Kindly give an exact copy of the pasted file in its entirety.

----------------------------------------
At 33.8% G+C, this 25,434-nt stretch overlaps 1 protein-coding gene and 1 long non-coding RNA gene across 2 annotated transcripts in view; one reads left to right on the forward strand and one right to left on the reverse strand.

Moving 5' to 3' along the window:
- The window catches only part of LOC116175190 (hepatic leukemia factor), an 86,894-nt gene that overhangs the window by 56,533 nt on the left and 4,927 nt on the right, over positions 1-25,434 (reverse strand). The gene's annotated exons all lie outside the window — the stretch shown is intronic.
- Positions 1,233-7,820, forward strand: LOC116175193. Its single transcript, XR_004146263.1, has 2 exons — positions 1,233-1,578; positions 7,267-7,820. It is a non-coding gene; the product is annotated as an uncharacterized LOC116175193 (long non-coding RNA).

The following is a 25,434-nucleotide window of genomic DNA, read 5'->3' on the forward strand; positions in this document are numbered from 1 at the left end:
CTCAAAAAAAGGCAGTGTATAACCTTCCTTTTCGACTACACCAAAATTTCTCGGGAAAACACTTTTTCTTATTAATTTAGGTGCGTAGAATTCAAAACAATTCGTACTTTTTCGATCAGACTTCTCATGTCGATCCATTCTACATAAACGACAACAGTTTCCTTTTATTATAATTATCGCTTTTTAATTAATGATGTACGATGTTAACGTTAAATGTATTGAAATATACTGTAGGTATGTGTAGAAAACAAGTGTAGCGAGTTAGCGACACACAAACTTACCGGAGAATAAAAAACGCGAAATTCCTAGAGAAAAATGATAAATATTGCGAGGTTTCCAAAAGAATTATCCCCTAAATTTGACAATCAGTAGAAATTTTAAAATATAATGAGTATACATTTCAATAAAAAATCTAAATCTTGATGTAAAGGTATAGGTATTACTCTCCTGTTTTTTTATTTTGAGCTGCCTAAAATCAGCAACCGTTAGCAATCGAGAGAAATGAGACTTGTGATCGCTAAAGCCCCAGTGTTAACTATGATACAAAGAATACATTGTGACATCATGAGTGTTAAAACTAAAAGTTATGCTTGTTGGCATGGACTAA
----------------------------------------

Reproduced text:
At 33.8% G+C, this 25,434-nt stretch overlaps 1 protein-coding gene and 1 long non-coding RNA gene across 2 annotated transcripts in view; one reads left to right on the forward strand and one right to left on the reverse strand.

Moving 5' to 3' along the window:
- The window catches only part of LOC116175190 (hepatic leukemia factor), an 86,894-nt gene that overhangs the window by 56,533 nt on the left and 4,927 nt on the right, over positions 1-25,434 (reverse strand). The gene's annotated exons all lie outside the window — the stretch shown is intronic.
- Positions 1,233-7,820, forward strand: LOC116175193. Its single transcript, XR_004146263.1, has 2 exons — positions 1,233-1,578; positions 7,267-7,820. It is a non-coding gene; the product is annotated as an uncharacterized LOC116175193 (long non-coding RNA).

The following is a 25,434-nucleotide window of genomic DNA, read 5'->3' on the forward strand; positions in this document are numbered from 1 at the left end:
CTCAAAAAAAGGCAGTGTATAACCTTCCTTTTCGACTACACCAAAATTTCTCGGGAAAACACTTTTTCTTATTAATTTAGGTGCGTAGAATTCAAAACAATTCGTACTTTTTCGATCAGACTTCTCATGTCGATCCATTCTACATAAACGACAACAGTTTCCTTTTATTATAATTATCGCTTTTTAATTAATGATGTACGATGTTAACGTTAAATGTATTGAAATATACTGTAGGTATGTGTAGAAAACAAGTGTAGCGAGTTAGCGACACACAAACTTACCGGAGAATAAAAAACGCGAAATTCCTAGAGAAAAATGATAAATATTGCGAGGTTTCCAAAAGAATTATCCCCTAAATTTGACAATCAGTAGAAATTTTAAAATATAATGAGTATACATTTCAATAAAAAATCTAAATCTTGATGTAAAGGTATAGGTATTACTCTCCTGTTTTTTTATTTTGAGCTGCCTAAAATCAGCAACCGTTAGCAATCGAGAGAAATGAGACTTGTGATCGCTAAAGCCCCAGTGTTAACTATGATACAAAGAATACATTGTGACATCATGAGTGTTAAAACTAAAAGTTATGCTTGTTGGCATGGACTAA